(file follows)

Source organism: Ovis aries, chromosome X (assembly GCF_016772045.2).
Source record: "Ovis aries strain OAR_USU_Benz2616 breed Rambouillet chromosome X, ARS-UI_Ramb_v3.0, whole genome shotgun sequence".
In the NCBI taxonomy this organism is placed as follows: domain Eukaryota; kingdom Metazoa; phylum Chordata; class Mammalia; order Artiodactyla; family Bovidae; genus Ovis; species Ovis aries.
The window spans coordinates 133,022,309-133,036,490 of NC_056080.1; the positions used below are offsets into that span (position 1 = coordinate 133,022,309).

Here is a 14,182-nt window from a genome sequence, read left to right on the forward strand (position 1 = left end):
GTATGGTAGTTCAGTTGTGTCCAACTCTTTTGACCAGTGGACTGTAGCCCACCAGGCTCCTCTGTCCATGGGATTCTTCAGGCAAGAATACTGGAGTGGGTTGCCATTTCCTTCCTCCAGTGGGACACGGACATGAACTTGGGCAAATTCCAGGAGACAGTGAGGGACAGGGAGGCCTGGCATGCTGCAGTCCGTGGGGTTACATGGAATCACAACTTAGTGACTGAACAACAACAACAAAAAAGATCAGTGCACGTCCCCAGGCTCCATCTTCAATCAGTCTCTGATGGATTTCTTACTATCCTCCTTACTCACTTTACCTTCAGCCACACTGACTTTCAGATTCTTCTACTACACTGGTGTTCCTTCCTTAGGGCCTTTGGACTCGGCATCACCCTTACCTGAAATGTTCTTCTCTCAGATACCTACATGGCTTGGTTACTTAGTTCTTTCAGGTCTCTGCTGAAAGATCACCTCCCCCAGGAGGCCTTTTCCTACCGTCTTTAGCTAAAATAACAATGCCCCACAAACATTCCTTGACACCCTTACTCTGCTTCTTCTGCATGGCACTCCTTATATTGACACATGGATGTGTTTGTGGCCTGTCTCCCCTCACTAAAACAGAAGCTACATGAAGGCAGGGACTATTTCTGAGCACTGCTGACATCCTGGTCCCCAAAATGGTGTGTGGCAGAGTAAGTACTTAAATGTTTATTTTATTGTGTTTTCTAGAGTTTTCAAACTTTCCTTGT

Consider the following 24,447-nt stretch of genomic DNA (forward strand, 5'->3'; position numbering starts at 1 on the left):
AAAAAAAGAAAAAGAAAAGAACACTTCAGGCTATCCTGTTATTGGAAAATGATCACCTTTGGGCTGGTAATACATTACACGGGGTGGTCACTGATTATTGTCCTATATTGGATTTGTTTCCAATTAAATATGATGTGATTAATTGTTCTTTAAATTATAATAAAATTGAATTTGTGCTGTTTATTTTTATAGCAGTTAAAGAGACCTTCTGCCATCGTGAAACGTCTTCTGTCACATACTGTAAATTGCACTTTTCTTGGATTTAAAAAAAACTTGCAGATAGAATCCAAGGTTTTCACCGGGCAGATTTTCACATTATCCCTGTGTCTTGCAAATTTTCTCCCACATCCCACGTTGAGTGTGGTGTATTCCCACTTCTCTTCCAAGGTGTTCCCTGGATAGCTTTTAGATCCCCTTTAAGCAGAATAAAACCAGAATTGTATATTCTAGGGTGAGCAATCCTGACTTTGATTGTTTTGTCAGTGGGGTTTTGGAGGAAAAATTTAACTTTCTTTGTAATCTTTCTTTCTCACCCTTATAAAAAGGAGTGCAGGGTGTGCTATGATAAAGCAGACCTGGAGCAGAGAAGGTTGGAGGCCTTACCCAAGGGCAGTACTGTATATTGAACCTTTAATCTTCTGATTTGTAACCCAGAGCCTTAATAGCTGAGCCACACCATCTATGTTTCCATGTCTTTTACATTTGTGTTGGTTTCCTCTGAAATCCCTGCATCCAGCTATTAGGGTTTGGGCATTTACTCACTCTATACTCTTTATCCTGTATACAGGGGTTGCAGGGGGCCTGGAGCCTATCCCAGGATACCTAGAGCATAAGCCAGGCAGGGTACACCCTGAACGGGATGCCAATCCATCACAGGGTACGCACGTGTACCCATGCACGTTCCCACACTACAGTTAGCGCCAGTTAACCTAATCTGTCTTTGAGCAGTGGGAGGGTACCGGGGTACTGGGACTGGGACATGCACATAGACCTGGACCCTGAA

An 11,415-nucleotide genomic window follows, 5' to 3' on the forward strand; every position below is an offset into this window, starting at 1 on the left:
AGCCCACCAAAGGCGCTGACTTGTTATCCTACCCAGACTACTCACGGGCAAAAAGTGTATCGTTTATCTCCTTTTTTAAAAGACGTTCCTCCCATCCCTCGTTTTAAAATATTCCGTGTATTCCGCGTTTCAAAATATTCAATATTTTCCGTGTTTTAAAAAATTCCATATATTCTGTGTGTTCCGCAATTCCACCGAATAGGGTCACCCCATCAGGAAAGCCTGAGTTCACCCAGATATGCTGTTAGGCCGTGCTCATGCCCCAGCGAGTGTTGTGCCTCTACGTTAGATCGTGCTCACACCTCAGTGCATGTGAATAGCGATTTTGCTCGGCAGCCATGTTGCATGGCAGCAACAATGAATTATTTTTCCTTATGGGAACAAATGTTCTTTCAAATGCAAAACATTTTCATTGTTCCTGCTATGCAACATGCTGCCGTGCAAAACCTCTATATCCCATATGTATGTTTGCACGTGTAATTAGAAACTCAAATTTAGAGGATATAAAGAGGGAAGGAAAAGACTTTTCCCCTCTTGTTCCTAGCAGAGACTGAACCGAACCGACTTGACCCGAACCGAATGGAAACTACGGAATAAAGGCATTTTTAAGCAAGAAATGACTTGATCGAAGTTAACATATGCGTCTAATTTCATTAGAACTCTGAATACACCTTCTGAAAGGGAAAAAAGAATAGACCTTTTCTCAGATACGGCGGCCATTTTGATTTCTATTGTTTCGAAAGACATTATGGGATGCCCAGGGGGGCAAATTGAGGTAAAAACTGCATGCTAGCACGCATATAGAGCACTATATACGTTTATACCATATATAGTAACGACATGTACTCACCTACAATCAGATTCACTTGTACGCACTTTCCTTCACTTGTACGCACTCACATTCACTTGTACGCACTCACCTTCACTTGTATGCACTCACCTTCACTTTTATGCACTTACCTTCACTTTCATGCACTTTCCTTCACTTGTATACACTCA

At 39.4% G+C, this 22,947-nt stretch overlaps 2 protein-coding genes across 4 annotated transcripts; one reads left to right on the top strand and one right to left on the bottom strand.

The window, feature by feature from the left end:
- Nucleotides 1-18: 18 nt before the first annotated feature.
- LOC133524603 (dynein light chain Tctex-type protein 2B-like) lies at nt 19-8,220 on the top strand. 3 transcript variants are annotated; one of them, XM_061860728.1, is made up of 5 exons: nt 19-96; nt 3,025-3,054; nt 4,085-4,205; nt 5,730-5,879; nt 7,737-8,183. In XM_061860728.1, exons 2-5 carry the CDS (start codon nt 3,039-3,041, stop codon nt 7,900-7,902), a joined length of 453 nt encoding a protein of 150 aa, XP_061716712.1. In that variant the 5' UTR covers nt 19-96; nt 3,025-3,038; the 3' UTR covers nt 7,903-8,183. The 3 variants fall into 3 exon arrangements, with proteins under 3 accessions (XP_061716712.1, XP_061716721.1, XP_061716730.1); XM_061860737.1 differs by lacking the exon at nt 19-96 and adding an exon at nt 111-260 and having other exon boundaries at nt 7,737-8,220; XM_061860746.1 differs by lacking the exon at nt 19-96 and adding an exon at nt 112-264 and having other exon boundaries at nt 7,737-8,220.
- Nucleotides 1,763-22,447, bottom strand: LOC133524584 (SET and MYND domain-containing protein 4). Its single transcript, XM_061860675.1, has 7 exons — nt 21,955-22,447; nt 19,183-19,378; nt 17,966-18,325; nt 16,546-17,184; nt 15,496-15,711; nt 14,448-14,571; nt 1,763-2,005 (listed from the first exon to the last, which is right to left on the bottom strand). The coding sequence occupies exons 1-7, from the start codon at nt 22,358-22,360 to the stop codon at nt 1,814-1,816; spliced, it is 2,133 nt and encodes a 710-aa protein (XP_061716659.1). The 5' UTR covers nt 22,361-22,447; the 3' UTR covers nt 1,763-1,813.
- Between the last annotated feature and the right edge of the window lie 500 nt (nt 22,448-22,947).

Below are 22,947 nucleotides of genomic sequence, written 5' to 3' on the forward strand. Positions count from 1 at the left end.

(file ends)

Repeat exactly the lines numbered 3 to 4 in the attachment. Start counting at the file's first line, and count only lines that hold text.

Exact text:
In the NCBI taxonomy this organism is placed as follows: domain Eukaryota; kingdom Metazoa; phylum Chordata; class Mammalia; order Artiodactyla; family Bovidae; genus Ovis; species Ovis aries.
The window spans coordinates 133,022,309-133,036,490 of NC_056080.1; the positions used below are offsets into that span (position 1 = coordinate 133,022,309).